The Italian earthquake, predictions, and selective perception

In the wake of the truly horrific Italian earthquake on Monday come reports that an Italian seismologist predicted an impending major event but his warnings were ignored.  From the NYT Blog,

A local news Web site in the region where the earthquake struck on Monday, Il Capoluogo d’Abruzzo, reports that Giampaolo Giuliani, who claims to have predicted the earthquake by measuring radon gas, wants a public apology from the authorities for ignoring his warning.

According to Reuters, Mr. Giuliani “was reported to authorities for spreading panic among the population” because “vans with loudspeakers had driven around the town a month ago telling locals to evacuate their houses” after he first warned that a major earthquake would strike L’Aquila soon.

The evidence which Mr. Giuliani based his prediction on is an increase in radon gas, presumably released from subterranean sources in the seismically active region.  This is a relatively old idea, but a generally discredited one: though it seems that radon gas emissions are occasionally connected with earthquakes, the correlation is very weak.  In other words, plenty of earthquakes happen with no radon emission, and plenty of radon emission happens with no accompanying earthquake.

Nevertheless, I wouldn’t be surprised to see Giuliani’s prediction — and his demands for an apology — gain traction over the next few weeks.  Human nature, and the phenomenon of selective perception, will drive people’s belief in a novel earthquake-predicting technique which is being supressed by “the man.”

To quote Wikipedia, “selective perception” refers to “any number of cognitive biases in psychology related to the way expectations affect perception.”  Though I am not a psychologist, and may not be using the term according to its strict technical definition, I coined it independently a few years ago when thinking about belief in psychic powers.

All of us have made “predictions” of some sort or another in our lives.  Most of the time, these predictions fail miserably and we forget about them, but occasionally we make a wildly improbable guess which turns out to be true.  Those “true” predictions are remembered much more vividly than any of the “false” predictions, and the cumulative effect is that our brains recall our predictive power as being much more successful than it is in reality.  For example, I still remember clearly an experience in the 4th grade when I successfully guessed ahead of time which story I would be quizzed on from a book of mystery stories.  I guarantee that I wouldn’t have recalled the experience if I had guessed wrong and bombed the quiz!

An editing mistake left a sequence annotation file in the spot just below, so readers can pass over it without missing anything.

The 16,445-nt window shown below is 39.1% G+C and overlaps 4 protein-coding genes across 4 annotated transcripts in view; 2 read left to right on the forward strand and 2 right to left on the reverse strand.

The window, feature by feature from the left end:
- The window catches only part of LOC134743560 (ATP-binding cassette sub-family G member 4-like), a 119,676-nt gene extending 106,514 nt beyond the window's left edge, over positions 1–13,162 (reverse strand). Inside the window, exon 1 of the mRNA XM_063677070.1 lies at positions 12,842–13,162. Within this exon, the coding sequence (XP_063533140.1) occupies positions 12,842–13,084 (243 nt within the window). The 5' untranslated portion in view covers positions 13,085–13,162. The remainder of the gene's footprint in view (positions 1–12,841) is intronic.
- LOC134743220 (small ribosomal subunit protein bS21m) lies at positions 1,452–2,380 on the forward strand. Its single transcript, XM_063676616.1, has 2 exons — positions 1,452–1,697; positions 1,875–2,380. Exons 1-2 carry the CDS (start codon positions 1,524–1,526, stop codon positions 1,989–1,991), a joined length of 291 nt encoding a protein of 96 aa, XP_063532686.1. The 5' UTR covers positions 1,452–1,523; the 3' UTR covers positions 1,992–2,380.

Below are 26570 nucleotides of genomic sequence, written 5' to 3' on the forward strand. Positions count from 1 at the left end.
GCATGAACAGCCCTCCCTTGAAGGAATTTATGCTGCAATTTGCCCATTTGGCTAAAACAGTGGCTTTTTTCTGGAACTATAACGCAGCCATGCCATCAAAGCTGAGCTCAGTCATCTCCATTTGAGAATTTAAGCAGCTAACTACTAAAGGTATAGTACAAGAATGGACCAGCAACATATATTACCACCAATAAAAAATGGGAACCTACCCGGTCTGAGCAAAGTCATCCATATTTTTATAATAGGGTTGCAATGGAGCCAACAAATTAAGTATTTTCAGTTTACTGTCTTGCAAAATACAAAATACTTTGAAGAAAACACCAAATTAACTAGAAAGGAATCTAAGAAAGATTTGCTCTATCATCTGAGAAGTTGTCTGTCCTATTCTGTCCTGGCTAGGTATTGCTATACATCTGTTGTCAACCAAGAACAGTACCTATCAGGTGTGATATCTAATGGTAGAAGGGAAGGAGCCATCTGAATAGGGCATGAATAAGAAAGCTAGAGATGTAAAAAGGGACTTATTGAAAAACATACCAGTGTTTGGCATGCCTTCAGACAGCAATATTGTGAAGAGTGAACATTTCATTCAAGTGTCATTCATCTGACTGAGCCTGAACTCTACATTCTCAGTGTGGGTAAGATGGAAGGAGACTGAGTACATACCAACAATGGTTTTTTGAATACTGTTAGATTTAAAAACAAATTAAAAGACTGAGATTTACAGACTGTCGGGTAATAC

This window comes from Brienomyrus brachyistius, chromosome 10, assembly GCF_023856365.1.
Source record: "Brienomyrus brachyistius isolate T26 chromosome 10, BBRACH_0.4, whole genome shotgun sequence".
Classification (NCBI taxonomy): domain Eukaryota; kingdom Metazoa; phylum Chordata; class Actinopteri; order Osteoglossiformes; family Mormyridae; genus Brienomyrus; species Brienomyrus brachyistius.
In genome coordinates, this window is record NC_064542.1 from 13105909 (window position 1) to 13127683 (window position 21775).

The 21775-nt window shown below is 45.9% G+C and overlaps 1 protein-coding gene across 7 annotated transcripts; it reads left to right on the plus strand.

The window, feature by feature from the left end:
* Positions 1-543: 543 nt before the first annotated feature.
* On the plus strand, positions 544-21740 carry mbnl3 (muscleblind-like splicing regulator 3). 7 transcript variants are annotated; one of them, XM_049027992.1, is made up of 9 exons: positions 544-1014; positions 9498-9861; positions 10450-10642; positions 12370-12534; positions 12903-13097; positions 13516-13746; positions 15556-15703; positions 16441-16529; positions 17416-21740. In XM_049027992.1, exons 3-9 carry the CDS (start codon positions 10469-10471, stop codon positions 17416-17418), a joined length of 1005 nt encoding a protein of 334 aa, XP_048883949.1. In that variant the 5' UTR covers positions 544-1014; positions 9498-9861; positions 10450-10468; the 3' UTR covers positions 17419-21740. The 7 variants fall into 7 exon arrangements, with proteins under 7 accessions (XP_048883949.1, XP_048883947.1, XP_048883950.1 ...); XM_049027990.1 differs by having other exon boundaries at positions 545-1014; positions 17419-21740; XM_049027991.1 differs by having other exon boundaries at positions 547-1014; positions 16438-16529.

Another good example which comes to mind are the predictions of the “psychic” Jeane Dixon, who catapulted to fame after successfully “predicting” the assassination of JFK.   As a great example of selective perception, however, it is little remembered that she also apparently predicted that Nixon would win the 1960 Presidential election!

Our brains are wired to spot correlations in our experiences and draw conclusions from them, even after a single experience.  This probably served primitive tribesmen well — after sticking their hand in the campfire once, they never did it again — but it leads us to draw false connections between otherwise unrelated events or lucky guesses, such as psychic predictions.  Also, one can see that we tend to attach more importance to those correlations found in signficant or catastrophic events than to those trivial, everyday events.

Giuliani’s earthquake prediction seems to fall into the same category: a lot of people will give credence to his claims because he seems to have successfully predicted a major, catastrophic event, though not as many will look at the science behind them or the detailed accuracy of his claims.  A number of Italians are not so easily fooled, however; as the NYT blog notes,

One reader named Alessandro wrote in the comments thread on Mr. Giuliani: “Sorry, but do you think there is a wonderful machine that allows you to cancel an earthquake if detected in time?” He added: “It seems to me that the original forecast was for last Sunday, not today: you would have evacuated the entire population of L’Aquila for a week, waiting that the coming earthquake?

Emphasis mine.  A forecasting system which would require millions of people to be evacuated from a region for weeks at a time, just to be sure, would be an economic and political disaster.

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One Response to The Italian earthquake, predictions, and selective perception

  1. ahrcanum says:

    I’d forgotten all about Jean Dixon! Didn’t Betty Ford have a spiritual consultant as well?

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